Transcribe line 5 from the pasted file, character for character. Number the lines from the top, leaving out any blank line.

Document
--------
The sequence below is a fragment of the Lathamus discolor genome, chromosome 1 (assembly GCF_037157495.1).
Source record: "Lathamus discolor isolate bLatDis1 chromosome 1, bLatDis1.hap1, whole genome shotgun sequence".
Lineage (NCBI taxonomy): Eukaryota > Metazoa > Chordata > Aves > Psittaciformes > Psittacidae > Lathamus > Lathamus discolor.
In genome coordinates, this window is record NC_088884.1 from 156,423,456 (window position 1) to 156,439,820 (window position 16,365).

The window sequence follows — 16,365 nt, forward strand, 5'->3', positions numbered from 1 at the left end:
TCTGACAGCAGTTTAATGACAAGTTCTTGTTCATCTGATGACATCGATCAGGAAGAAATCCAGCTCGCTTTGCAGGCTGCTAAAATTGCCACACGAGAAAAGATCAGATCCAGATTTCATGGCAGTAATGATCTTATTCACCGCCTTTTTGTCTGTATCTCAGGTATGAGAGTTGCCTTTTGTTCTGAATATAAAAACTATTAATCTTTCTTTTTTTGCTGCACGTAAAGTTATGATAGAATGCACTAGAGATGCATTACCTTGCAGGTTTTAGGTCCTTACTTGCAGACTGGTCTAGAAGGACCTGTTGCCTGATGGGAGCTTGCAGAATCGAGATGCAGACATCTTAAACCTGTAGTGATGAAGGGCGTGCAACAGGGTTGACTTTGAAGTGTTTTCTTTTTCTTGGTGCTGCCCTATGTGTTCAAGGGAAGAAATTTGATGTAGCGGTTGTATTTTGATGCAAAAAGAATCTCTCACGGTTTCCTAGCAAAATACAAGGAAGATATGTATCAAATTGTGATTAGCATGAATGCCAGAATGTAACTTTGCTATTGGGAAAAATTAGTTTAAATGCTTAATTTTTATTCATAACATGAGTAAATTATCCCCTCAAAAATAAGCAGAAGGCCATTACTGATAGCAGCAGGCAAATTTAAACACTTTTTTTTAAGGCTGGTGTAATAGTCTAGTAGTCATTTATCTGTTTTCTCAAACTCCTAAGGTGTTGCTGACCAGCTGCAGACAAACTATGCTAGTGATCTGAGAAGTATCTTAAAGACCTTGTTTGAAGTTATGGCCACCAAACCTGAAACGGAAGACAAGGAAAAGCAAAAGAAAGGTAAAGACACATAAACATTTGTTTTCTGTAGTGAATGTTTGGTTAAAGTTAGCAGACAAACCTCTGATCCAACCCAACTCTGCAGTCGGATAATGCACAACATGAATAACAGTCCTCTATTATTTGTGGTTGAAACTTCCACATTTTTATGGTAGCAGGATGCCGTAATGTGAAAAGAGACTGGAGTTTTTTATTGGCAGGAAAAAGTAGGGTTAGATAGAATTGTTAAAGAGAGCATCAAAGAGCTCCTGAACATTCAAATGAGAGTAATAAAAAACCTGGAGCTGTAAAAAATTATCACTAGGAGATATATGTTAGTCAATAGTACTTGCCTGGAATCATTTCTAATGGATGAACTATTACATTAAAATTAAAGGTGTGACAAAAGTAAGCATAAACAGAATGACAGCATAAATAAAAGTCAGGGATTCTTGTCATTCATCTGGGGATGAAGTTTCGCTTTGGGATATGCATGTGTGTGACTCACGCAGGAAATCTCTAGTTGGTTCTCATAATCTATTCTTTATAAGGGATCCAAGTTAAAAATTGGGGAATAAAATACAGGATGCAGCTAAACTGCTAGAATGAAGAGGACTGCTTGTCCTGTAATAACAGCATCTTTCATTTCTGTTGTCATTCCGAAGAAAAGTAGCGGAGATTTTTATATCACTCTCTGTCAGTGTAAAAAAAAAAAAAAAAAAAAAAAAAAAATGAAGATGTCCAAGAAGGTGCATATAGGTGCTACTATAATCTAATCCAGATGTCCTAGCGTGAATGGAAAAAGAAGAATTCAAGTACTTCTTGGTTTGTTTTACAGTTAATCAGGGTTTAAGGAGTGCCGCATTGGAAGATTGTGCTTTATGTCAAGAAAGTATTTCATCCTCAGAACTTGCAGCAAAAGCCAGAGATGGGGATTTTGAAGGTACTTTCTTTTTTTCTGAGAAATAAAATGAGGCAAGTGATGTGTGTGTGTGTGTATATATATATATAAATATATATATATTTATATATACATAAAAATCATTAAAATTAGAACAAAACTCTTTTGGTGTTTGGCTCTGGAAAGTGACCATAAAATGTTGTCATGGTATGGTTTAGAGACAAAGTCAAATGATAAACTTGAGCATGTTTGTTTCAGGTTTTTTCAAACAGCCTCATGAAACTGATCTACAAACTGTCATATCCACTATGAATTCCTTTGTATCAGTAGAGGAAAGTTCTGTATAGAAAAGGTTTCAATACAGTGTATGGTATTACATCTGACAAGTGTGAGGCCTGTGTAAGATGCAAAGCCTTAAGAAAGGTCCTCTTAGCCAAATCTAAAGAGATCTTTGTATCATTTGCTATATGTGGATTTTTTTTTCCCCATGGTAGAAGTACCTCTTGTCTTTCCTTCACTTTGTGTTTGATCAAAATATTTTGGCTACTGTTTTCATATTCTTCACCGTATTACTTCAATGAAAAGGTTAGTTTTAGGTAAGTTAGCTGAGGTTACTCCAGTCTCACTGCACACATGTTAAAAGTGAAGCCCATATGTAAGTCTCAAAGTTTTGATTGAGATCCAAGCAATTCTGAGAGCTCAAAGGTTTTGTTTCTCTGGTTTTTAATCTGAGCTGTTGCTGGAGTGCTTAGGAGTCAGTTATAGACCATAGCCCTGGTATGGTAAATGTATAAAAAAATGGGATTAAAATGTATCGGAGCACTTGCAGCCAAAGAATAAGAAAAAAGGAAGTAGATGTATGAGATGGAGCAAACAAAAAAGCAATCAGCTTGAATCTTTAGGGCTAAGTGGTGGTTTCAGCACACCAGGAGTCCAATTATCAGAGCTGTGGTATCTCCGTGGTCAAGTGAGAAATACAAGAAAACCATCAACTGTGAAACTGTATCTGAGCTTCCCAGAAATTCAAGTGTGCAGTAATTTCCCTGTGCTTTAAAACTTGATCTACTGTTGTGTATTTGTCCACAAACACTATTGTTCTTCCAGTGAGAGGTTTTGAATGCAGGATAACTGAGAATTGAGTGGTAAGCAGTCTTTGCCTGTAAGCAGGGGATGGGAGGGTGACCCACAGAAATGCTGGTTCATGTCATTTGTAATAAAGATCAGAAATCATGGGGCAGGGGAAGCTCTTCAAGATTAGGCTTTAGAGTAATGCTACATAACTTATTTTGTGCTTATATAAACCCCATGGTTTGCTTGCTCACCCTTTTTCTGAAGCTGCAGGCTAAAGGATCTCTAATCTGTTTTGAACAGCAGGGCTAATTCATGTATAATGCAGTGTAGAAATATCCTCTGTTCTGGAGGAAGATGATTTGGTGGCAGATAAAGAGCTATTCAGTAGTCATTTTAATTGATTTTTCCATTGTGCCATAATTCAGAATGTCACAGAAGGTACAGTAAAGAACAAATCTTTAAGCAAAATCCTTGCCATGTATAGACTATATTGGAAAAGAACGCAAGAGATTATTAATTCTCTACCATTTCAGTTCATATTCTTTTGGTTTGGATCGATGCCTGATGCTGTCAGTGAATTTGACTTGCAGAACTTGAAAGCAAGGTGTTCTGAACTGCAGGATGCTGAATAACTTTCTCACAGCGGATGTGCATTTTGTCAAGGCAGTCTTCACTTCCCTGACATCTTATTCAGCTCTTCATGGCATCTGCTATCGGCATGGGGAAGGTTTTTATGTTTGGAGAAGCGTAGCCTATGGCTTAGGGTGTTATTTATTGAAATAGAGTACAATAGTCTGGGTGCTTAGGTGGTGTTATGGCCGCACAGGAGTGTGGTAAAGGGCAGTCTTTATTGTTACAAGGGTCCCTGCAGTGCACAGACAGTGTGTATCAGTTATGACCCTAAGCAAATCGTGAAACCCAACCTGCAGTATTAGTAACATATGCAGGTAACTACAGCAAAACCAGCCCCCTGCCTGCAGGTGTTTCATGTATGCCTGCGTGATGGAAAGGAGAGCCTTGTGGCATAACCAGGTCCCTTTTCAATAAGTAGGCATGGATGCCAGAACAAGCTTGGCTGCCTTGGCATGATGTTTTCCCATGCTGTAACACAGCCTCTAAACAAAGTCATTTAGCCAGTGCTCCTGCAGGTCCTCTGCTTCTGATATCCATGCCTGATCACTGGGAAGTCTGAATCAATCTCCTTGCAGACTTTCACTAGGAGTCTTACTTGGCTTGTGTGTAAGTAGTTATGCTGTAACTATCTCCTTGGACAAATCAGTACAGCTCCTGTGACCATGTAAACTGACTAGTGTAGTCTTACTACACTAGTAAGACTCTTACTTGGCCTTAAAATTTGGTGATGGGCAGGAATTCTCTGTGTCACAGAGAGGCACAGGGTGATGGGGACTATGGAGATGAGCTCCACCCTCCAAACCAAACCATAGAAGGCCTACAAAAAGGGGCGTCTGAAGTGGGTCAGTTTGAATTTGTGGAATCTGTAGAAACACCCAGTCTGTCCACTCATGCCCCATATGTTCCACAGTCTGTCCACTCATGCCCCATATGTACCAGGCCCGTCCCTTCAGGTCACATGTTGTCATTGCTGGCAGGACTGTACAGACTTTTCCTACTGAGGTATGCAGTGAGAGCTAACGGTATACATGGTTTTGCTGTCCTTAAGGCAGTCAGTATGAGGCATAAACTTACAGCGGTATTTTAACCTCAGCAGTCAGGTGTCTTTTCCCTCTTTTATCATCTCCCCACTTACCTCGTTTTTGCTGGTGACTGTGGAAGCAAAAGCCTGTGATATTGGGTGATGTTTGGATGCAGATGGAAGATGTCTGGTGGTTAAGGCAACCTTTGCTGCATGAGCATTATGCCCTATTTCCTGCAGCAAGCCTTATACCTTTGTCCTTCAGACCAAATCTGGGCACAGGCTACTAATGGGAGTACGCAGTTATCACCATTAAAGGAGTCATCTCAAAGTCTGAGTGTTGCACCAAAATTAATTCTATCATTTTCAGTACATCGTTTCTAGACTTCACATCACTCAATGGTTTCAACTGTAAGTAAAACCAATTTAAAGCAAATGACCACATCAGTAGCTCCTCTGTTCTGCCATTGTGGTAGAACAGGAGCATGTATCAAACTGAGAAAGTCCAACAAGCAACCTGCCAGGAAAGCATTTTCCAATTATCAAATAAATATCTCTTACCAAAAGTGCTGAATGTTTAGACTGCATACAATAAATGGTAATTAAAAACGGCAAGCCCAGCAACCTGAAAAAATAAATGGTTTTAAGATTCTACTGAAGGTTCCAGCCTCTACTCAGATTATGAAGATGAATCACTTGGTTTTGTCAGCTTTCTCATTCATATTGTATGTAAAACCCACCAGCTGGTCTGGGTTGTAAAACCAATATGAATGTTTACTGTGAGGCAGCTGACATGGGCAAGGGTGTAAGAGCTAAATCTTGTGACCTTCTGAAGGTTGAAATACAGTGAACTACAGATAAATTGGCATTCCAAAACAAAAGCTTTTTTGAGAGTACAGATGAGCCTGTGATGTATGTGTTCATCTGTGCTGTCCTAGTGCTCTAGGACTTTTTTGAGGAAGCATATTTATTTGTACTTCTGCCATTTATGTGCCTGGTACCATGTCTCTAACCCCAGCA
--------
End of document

The window sequence follows — 16,365 nt, forward strand, 5'->3', positions numbered from 1 at the left end: